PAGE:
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I reach out, run my fingers along the wooden panels, and count. Three of the four walls of the room are dedicated to housing various, ancient bottles—637 in total—most of which are full of the same amber liquid; only a couple of bottles are full of clear liquid. I move closer to inspect the labels and learn that the clear bottles are full of vodka—this is a drink I’ve heard of—but the amber liquid is named different things in different containers. A great deal of it is called Scotch. There are seven bottles of tequila. But most of what Anderson keeps in this room is called bourbon—523 bottles in total—a substance I have no knowledge of. I’ve only really heard about people who drink wine and beer and margaritas—and there’s none of that here. The only wall stocked with anything but alcohol is stacked with several boxes of cigars and more of the same short, intricately cut drinking glasses. I pick up one of the glasses and nearly drop it; it’s so much heavier than it looks. I wonder if these things are made of real crystal.

And then I can’t help but wonder about Anderson’s motivations in designing this space. It’s such a strange idea, to dedicate an entire room to displaying bottles of alcohol. Why not put them in a cabinet? Or in a refrigerator?

I sit down in one of the chairs and look up, distracted by the massive, glittering chandelier hanging from the ceiling.

Why I’ve gravitated toward this room, I can’t say. But in here I feel truly alone. Walled off from all the noise and confusion of the day. I feel properly isolated here, among these bottles, in a way that soothes me. And for the first time all day, I feel myself relax. I feel myself withdraw. Retreat. Run away to some dark corner of my mind.

There’s a strange kind of freedom in giving up.

There’s a freedom in being angry. In living alone. And strangest of all: in here, within the walls of Anderson’s old refuge I feel I finally understand him. I finally understand how he was able to live the way he did. He never allowed himself to feel, never allowed himself to hurt, never invited emotion into his life. He was under no obligation to anyone but himself—and it liberated him.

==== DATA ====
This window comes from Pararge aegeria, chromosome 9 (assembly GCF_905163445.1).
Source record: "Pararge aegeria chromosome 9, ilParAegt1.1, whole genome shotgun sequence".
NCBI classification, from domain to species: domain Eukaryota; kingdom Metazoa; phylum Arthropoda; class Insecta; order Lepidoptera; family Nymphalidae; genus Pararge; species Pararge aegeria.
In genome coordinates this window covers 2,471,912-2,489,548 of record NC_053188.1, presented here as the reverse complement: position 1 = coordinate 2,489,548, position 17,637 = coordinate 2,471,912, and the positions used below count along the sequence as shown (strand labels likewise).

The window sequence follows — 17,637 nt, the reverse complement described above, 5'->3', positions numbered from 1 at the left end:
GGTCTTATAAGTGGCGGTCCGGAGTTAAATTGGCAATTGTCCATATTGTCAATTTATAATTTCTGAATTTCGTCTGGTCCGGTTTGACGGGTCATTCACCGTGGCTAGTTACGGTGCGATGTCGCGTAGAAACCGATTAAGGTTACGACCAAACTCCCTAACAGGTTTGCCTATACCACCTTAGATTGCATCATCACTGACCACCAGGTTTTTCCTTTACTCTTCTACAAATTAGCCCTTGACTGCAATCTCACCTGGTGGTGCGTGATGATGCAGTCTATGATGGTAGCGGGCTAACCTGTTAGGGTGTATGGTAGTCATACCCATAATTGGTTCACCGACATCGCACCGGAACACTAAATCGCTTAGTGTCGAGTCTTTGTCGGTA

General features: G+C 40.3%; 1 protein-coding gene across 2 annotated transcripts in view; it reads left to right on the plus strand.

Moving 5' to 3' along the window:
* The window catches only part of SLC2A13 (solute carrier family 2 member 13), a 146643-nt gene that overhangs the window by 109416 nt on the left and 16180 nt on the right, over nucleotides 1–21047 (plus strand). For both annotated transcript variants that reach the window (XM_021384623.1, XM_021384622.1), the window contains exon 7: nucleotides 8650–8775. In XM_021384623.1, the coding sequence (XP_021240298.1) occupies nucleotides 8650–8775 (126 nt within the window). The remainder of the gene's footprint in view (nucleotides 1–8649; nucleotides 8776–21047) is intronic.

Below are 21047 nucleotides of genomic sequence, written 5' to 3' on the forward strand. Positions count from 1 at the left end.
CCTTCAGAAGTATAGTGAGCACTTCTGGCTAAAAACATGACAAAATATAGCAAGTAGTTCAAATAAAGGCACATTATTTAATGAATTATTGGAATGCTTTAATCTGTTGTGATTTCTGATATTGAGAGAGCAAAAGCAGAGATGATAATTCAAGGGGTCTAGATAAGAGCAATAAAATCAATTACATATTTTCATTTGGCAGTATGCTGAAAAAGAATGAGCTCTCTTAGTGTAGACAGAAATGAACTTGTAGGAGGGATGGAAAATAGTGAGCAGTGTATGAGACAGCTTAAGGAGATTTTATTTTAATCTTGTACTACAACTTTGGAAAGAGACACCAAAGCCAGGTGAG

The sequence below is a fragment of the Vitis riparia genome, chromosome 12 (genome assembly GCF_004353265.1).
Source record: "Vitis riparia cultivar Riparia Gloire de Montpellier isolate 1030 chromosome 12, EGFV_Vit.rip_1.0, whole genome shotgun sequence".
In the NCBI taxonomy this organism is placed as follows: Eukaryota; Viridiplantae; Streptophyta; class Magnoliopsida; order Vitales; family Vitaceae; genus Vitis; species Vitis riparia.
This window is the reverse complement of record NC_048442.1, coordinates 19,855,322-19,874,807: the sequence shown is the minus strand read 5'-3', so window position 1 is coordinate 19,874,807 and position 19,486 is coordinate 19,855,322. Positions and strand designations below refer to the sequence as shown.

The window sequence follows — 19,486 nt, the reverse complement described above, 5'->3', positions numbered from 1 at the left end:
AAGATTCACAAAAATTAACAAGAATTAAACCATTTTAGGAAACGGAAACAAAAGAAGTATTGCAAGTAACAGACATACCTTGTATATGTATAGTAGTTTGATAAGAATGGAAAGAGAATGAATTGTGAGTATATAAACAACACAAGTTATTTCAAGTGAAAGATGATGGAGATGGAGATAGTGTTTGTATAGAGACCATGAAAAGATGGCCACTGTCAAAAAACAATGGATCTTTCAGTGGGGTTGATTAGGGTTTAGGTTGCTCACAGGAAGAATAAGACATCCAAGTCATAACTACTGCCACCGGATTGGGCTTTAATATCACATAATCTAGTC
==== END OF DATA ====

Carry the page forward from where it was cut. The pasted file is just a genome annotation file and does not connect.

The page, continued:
His selfishness set him free.

I reach for the jug of amber liquid, tug off the stopper, and fill the crystal glass sitting beside it. I stare at the glass for a while, and it stares back.

Finally, I pick it up.

One sip and I nearly spit it out, coughing violently as some of the liquid catches in my throat. Anderson’s drink of choice is disgusting. Like death and fire and oil and smoke. I force myself to take one quick gulp of the vile drink before setting it down again, my eyes watering as the alcohol works its way through me. I’m not even sure why I’ve done it—why I wanted to try it or what I’m hoping it’ll do for me. I have no expectations of anything.

I’m just curious.

I’m feeling careless.

And the seconds skip by, my eyes fluttering open and shut in the welcome silence and I drag a finger across the seam of my lips, I count the many bottles again, and I’m just beginning to think the terrible taste of the drink wasn’t really that bad when slowly, happily, a bloom of warmth reaches up from deep within me and unfurls individual rays of heat inside my veins.

Oh, I think

oh

My mouth smiles but it feels a little crooked and I don’t mind, not really, not even that my throat feels a little numb. I pick up the still-full glass and take another large gulp of fire and this time I don’t dread it. It’s pleasant to be lost like this, to fill my head with clouds and wind and nothing. I feel loose and a little clumsy as I stand but it feels nice, it feels nice and warm and pleasant and I find myself wandering toward the bathroom, smiling as I search its drawers for something

something

where is it

And then I find it, a set of electric hair clippers, and I decide it’s time to give myself a haircut. My hair has been bothering me forever. It’s too long, too long, a memento, a keepsake from all my time in the asylum, too long from all those years I was forgotten and left to rot in hell, too thick, too suffocating, too much, too this, too that, too annoying